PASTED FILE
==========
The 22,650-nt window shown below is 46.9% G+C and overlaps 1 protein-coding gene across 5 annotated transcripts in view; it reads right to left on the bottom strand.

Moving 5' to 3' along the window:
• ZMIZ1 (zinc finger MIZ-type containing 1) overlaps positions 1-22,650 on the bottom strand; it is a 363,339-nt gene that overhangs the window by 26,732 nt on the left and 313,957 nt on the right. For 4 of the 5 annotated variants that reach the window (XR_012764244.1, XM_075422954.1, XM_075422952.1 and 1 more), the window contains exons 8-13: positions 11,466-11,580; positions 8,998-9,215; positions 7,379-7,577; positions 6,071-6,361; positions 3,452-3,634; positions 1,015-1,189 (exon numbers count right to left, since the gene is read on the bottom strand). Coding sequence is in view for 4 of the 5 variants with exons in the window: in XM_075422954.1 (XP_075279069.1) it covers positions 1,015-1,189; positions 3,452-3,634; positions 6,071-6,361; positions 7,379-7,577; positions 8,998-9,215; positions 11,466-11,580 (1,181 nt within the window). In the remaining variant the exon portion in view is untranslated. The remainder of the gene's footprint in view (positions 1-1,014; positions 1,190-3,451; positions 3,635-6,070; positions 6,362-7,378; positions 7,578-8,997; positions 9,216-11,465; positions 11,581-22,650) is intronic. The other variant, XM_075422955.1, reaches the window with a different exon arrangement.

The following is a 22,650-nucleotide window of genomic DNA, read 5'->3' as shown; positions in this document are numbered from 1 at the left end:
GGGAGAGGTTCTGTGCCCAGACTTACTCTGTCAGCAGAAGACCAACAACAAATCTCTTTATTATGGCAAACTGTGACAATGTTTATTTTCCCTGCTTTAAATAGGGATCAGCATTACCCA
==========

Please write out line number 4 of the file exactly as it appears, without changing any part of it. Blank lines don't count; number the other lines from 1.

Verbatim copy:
The following is a 22,650-nucleotide window of genomic DNA, read 5'->3' as shown; positions in this document are numbered from 1 at the left end: